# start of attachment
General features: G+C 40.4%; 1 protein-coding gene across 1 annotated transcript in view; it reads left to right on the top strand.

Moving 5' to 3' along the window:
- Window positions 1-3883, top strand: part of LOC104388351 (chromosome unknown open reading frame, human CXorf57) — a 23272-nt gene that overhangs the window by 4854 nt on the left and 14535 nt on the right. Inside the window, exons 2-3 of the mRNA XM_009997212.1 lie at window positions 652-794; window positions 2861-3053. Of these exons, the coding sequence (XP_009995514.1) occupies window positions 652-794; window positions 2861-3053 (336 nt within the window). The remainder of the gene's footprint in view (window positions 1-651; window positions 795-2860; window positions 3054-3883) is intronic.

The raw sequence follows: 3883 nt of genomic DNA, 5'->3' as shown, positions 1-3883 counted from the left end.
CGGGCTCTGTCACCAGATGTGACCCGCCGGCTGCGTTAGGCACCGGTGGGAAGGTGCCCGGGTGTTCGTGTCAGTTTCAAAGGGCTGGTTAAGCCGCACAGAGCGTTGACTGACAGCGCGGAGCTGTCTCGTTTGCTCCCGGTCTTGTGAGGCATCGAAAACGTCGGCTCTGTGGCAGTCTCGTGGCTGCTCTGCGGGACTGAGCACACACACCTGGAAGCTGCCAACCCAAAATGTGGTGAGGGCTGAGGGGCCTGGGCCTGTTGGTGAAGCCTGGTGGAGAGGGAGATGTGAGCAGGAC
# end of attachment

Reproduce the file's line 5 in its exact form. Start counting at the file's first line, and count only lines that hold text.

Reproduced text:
CGGGCTCTGTCACCAGATGTGACCCGCCGGCTGCGTTAGGCACCGGTGGGAAGGTGCCCGGGTGTTCGTGTCAGTTTCAAAGGGCTGGTTAAGCCGCACAGAGCGTTGACTGACAGCGCGGAGCTGTCTCGTTTGCTCCCGGTCTTGTGAGGCATCGAAAACGTCGGCTCTGTGGCAGTCTCGTGGCTGCTCTGCGGGACTGAGCACACACACCTGGAAGCTGCCAACCCAAAATGTGGTGAGGGCTGAGGGGCCTGGGCCTGTTGGTGAAGCCTGGTGGAGAGGGAGATGTGAGCAGGAC